I do not need to see the lame walk or the dead rise from the dead, but, like Nicodemus, I must draw close to Christ ABOVE ALL because he has succeeded in making changes in my life. Perhaps I am not an example of merciful love, but I have no doubt that He has sown in my life something indestructible, which must bear fruit, as St. Paul tells us today: that my works may be made manifest that they are done according to God.

Like the boy in the story we recalled at the beginning, who decided to go out in the cold and follow in his mother’s footsteps, I must be sure that my works will speak of God. If I am faithful, because the virtue I have inherited will be manifested. If I am unfaithful, because it will be visible in my life that, in reality, there has been no change and I am still just as sad, just as confused as the one who has just sinned.

This is exactly what the First Reading relates about the Israelite people. Despite the wisdom of the prophets, the warnings given by Yahweh and the advice of the elders, they chose the idols of other tribes and fell victim to the greed of the world. The whole Book of Chronicles is an impressive account of all this.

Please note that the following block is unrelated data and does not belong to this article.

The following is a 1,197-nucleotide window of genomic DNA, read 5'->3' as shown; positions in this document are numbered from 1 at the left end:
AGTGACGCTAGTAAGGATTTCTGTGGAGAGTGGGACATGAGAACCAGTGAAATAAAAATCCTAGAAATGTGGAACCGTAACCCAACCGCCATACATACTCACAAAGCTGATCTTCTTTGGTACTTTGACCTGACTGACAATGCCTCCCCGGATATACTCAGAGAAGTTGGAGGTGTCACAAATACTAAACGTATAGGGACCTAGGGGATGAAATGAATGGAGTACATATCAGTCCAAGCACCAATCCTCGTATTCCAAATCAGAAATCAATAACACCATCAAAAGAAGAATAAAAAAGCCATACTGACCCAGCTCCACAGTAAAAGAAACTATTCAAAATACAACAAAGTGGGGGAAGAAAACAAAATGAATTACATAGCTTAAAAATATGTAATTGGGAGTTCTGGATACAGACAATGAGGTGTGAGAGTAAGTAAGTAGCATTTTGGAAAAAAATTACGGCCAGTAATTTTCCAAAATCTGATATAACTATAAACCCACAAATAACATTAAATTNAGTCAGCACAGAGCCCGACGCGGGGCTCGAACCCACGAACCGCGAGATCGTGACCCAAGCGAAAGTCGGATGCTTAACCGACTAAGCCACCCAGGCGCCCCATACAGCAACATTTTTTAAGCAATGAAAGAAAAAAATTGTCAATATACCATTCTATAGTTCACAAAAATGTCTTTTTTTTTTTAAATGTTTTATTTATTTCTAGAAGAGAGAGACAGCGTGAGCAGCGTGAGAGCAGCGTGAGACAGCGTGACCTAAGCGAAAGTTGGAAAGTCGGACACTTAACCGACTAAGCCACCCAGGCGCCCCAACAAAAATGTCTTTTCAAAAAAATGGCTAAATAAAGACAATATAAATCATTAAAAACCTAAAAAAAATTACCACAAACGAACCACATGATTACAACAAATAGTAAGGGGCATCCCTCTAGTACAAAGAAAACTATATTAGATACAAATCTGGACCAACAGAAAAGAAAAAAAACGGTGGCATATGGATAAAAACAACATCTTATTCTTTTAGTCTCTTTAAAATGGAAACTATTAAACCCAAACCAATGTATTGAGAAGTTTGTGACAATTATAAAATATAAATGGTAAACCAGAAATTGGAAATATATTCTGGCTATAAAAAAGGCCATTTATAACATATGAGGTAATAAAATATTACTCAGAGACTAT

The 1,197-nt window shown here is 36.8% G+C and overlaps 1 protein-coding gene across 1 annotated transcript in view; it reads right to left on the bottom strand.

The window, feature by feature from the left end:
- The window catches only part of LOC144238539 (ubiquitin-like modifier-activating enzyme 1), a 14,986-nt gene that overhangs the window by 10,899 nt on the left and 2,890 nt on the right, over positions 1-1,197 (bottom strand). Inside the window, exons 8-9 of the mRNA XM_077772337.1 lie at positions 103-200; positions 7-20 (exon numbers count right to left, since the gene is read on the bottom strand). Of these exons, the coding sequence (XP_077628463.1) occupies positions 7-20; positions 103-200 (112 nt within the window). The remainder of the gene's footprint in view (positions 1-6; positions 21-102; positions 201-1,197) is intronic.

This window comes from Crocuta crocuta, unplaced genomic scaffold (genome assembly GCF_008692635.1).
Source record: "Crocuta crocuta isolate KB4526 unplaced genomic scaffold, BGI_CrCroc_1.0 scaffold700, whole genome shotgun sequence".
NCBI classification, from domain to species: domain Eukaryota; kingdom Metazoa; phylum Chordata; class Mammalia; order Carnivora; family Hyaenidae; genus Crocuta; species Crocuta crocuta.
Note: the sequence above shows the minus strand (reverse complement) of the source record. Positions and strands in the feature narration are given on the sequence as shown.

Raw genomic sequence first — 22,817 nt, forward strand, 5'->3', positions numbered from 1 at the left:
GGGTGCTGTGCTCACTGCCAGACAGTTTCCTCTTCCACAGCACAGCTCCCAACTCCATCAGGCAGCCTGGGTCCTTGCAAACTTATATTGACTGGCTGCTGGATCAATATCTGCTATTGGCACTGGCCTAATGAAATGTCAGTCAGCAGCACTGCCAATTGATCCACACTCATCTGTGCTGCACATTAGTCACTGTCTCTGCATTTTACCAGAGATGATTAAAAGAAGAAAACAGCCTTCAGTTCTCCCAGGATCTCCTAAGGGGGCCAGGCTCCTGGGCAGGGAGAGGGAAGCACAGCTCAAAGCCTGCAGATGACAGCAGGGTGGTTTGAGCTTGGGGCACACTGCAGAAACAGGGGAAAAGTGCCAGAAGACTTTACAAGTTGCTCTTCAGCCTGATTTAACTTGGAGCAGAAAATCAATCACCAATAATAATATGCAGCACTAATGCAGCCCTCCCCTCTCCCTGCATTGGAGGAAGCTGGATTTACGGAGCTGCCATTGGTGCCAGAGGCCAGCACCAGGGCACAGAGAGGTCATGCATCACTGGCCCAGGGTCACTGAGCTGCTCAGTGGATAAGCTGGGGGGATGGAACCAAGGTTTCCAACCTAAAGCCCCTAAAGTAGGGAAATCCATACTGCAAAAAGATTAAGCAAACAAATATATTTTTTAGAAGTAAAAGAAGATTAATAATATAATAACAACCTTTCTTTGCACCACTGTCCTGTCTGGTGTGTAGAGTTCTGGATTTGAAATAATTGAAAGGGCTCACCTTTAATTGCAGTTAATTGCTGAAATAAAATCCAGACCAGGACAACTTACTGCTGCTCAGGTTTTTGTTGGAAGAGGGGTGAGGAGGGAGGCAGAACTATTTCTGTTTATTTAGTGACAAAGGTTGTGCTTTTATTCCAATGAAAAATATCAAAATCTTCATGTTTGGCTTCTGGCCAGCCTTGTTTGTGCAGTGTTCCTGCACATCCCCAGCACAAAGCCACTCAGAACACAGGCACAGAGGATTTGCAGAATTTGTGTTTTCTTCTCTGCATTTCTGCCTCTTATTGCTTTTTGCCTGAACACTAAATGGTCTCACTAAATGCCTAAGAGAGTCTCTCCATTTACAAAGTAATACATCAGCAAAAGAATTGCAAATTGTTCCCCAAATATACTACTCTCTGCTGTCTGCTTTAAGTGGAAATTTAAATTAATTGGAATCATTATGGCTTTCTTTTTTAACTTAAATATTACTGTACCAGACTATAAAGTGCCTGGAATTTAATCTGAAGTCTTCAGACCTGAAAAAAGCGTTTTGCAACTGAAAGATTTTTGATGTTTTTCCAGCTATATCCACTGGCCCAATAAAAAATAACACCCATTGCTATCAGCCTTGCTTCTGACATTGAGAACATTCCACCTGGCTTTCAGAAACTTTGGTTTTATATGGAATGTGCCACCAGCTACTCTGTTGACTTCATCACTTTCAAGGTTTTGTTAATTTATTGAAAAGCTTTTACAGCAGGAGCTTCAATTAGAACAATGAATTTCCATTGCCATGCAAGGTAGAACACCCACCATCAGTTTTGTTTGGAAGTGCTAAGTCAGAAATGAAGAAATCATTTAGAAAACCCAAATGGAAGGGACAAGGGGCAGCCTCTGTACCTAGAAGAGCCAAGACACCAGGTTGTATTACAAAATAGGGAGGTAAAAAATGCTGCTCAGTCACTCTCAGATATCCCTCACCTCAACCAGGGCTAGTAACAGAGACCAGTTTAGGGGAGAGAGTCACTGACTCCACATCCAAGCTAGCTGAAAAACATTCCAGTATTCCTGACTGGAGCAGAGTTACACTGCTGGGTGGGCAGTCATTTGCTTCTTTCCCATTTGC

With my grateful reception or without it, the work of God will be visible in me. Of course, Providence will not abandon me, whatever I do. Just as St. Matthew insists on the eternal consequences of my actions, St. John underlines how God responds right now, in an unforeseeable way, to what I decide to do, whether I am wise or foolish.

Everything is decided in an instant, in every moment where I can say YES or NO to Christ’s personal trust, to that truth, which is more than a title, that describes his love for you and for me, completely filled with that undeserved trust: